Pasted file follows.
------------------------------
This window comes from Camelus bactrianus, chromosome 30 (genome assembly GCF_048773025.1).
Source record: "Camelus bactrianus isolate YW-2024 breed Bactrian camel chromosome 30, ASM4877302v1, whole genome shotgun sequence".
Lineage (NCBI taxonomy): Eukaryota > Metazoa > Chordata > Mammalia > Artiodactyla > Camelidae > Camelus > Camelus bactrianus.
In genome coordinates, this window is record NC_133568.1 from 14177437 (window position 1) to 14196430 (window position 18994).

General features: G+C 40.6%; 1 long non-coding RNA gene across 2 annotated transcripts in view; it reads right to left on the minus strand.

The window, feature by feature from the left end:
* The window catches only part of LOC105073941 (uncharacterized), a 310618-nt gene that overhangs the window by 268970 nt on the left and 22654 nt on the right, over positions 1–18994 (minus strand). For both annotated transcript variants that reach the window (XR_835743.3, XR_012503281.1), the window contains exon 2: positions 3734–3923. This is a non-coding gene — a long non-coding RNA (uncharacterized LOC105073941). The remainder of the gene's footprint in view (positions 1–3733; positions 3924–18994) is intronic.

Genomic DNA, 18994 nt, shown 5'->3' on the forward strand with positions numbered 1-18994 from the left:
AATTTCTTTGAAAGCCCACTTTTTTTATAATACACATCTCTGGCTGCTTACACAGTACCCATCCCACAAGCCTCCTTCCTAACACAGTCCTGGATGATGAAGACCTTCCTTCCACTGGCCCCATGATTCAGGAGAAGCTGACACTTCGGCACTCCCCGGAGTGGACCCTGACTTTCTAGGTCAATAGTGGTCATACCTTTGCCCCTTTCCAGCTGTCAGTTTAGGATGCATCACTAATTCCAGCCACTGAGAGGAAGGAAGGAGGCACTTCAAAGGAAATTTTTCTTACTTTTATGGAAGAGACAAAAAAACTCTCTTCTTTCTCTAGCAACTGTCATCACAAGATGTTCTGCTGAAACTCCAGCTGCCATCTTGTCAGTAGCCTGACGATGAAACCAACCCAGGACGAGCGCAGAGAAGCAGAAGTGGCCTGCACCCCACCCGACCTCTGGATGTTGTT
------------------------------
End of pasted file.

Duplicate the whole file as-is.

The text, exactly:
This window comes from Camelus bactrianus, chromosome 30 (genome assembly GCF_048773025.1).
Source record: "Camelus bactrianus isolate YW-2024 breed Bactrian camel chromosome 30, ASM4877302v1, whole genome shotgun sequence".
Lineage (NCBI taxonomy): Eukaryota > Metazoa > Chordata > Mammalia > Artiodactyla > Camelidae > Camelus > Camelus bactrianus.
In genome coordinates, this window is record NC_133568.1 from 14177437 (window position 1) to 14196430 (window position 18994).

General features: G+C 40.6%; 1 long non-coding RNA gene across 2 annotated transcripts in view; it reads right to left on the minus strand.

The window, feature by feature from the left end:
* The window catches only part of LOC105073941 (uncharacterized), a 310618-nt gene that overhangs the window by 268970 nt on the left and 22654 nt on the right, over positions 1–18994 (minus strand). For both annotated transcript variants that reach the window (XR_835743.3, XR_012503281.1), the window contains exon 2: positions 3734–3923. This is a non-coding gene — a long non-coding RNA (uncharacterized LOC105073941). The remainder of the gene's footprint in view (positions 1–3733; positions 3924–18994) is intronic.

Genomic DNA, 18994 nt, shown 5'->3' on the forward strand with positions numbered 1-18994 from the left:
AATTTCTTTGAAAGCCCACTTTTTTTATAATACACATCTCTGGCTGCTTACACAGTACCCATCCCACAAGCCTCCTTCCTAACACAGTCCTGGATGATGAAGACCTTCCTTCCACTGGCCCCATGATTCAGGAGAAGCTGACACTTCGGCACTCCCCGGAGTGGACCCTGACTTTCTAGGTCAATAGTGGTCATACCTTTGCCCCTTTCCAGCTGTCAGTTTAGGATGCATCACTAATTCCAGCCACTGAGAGGAAGGAAGGAGGCACTTCAAAGGAAATTTTTCTTACTTTTATGGAAGAGACAAAAAAACTCTCTTCTTTCTCTAGCAACTGTCATCACAAGATGTTCTGCTGAAACTCCAGCTGCCATCTTGTCAGTAGCCTGACGATGAAACCAACCCAGGACGAGCGCAGAGAAGCAGAAGTGGCCTGCACCCCACCCGACCTCTGGATGTTGTT